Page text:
One of the most profound books I read this past year was “A Nation Of Enemies” about Chile under Pinochet. I have a partially written essay about it stashed away in my “drafts” database, so you’ll have to wait for that.

The Looming Tower” is a fascinating read concerning just about everything we know about Al Qaeda, right up to 9/11. It’s origins in Eqyptian Islamic thought, the principle players, their lives, their philosophies, their methodologies, etc. Right alongside that is a study of the intelligence community, specifically the CIA & FBI, and their continual stumbling over each other due to their basic, fundamental differences of philosophy. The CIA (subject of the book I’m reading now) had always been externally facing and saw the world as a whole, and understood how US Law was irrelevant in many respects in remote places of the world. I may or may not agree with that stance, but the book does detail how the CIA solution to Al Qaeda was to just kill it’s leadership. This was attempted a few times under the Clinton administration, but did not succeed. It was stopped on all but one occasion by the FBI, whose “law & order” mentality conflicted deeply with the CIA’s “kill ’em” plan of action. The FBI wanted to prosecute and punish, which of course requires evidence, due process, etc. They created elaborate schemes to capture bin Laden and extradite him to stand trial for the embassy bombings and the USS Cole. The delays, along with an administration change lead to neither happening. The events of September 11, 2001 therefore were not really a surprise to those in the intelligence community. They knew who it was, why, and in a lot of ways what and when it was going to happen. In hindsight perhaps the CIA’s option would have been a lot more effective and less expensive, but then again we would have been enjoying another decade of peace and prosperity had they did what the CIA suggested.

That leads us to “Fiasco”. To those that feel that the Bush Administration was a united front concerning Iraq, this book contrasts that sharply. On the one side you have the Department of Defense (Rumsfeld, Wolfowitz, et. al.) + Cheney, forging ahead with rosy projections – minimal troop commitments, self-funding effort through oil revenues, “They’ll greet us as liberators!” and PowerPoint based sales pitches. On the other hand you have the State Department asking tough questions … and getting no answers… from anyone. The Military of course does what the American military does best, Logistics… all the while ignoring Strategy, Intelligence, Counterinsurgency, post-war infrastructure, sealing the borders, not to mention exit strategies. They assumed the State Department had all that stuff worked out. What resulted was of course, a Fiasco. A fascinating read, I highly recommend it.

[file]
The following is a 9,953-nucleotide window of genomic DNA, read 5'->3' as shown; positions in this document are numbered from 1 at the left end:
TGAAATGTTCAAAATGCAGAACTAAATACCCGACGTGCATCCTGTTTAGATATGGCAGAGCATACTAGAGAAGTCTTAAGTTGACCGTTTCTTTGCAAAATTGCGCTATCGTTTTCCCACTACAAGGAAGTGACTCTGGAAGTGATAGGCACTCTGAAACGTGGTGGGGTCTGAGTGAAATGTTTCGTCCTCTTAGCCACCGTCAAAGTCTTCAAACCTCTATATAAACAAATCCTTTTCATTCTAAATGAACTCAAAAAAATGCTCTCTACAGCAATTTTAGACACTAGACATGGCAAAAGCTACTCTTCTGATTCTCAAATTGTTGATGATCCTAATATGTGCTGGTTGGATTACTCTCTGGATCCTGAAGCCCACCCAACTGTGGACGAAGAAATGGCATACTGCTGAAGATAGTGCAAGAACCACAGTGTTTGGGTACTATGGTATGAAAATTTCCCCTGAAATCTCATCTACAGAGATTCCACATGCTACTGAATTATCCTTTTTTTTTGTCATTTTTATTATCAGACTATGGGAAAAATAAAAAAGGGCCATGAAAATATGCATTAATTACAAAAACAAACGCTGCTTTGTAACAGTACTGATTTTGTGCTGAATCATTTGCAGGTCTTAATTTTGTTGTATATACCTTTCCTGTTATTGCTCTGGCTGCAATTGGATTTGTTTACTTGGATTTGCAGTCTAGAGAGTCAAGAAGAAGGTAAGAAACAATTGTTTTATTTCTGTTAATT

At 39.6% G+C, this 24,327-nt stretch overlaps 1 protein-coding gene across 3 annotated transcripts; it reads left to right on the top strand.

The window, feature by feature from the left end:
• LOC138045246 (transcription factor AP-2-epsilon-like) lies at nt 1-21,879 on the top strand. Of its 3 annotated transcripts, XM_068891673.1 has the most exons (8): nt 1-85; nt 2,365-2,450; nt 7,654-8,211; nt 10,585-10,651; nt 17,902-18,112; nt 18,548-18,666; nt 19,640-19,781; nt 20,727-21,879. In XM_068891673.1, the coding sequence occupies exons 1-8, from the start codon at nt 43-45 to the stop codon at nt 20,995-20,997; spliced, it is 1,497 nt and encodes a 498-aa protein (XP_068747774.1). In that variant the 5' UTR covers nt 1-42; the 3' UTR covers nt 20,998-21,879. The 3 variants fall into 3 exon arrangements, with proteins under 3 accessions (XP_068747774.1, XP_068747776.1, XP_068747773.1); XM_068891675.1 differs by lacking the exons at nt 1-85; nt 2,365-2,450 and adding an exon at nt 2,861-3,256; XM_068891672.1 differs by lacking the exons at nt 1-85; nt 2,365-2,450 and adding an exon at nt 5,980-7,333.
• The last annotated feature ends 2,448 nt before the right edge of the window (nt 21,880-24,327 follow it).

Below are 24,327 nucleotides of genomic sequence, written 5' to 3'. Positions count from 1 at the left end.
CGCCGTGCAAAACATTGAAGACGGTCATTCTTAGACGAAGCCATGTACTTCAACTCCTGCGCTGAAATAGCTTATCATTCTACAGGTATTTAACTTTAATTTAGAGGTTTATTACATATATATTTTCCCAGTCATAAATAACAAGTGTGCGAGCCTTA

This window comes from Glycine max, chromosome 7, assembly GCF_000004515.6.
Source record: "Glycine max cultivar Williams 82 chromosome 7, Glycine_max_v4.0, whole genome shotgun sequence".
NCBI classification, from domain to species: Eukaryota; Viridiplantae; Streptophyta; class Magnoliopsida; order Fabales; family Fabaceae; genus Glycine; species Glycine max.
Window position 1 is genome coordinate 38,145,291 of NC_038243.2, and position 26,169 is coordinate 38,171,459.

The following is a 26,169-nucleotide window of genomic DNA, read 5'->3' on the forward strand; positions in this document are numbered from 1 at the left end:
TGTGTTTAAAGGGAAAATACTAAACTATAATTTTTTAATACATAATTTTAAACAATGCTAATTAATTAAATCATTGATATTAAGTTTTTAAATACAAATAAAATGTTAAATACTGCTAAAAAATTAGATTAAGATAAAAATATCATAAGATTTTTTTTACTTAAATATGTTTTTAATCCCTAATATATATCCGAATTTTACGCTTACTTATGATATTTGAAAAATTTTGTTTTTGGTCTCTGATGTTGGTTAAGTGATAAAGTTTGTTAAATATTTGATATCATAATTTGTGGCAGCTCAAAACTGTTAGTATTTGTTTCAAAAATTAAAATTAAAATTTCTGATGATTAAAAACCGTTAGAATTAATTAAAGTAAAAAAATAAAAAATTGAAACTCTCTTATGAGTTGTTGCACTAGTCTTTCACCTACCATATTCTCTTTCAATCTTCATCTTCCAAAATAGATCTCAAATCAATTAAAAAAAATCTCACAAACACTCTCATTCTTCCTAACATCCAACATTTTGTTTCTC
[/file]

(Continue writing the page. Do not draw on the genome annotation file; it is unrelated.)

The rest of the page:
I’ve also read the classic text “This Kind of War” by T. R. Fehrenbach, which covers the Korean War. Fehrenbach is a blunt, plain spoken man with a keen awareness of Military History. Korea is a largely forgotten conflict but it set the precedent for post-atomic ground wars, both politically and militarily. An excellent read though do not expect a coolly detached historian’s view. An interesting aspect of reading this book for me is firing up Google Earth and having a look at the actual terrain being described. I wholeheartedly suggest anyone reading a book about any sort of military conflict do this simple thing. Terrain is a significant part of how battle is played out, and seeing the relief (Korea is an exceptionally hilly place) truly puts a lot in perspective. The simplistic map in the book of “The Gauntlet” run by the 2nd Division on the Sunch’on – Kunu-ri Road, November 30th 1950 is what lead me to look at the actual terrain. From that moment I was hooked.

At the moment I’m reading my Xmas gift from John Welch (Thanks John!), I’ll try to summarize it once I’m done.

Movie Review: “Cloverfield”

My family decided that we’d all go to the movies this weekend, so we rolled into Stanwood and hit the first show of the day on Saturday. Nick, being 14, wanted to see Meet The Spartans. Sue, being a chick, wanted to see the chickflick 27 Dresses. Chris & I, being men, wanted nothing to do with either, so we chose Cloverfield. I bought four tickets for three movies and we split up after walking in. Not being a TV watcher, I knew nothing about Cloverfield before I entered beyond two things:

  • It was a monster movie
  • It was filmed in that massively annoying “shaky cam” style

I love monster movies. I saw John Carpenter’s The Thing and the original Alien when I was a teenager and they primed my brain for the whole monster movie genre.

However, I hate the whole shaky cam style of filming. It is distracting beyond belief. I have tried to watch a few things done this way, and it has completely turned me off. The new version of Battlestar Galactica is a great example – the camera wobbles and wanders to the point of distraction. I watched one or two episodes and never went back. I figured if Cloverfield drove me similarly nuts that I’d walk over and join Nick at his movie.

It was fun to sit down in front of a movie I knew nothing about, and just let it happen with no expectations. I could not have picked a better movie for this situation.

If you haven’t seen it, and don’t wish to be spoiled, do NOT click “more”…. otherwise click to continue.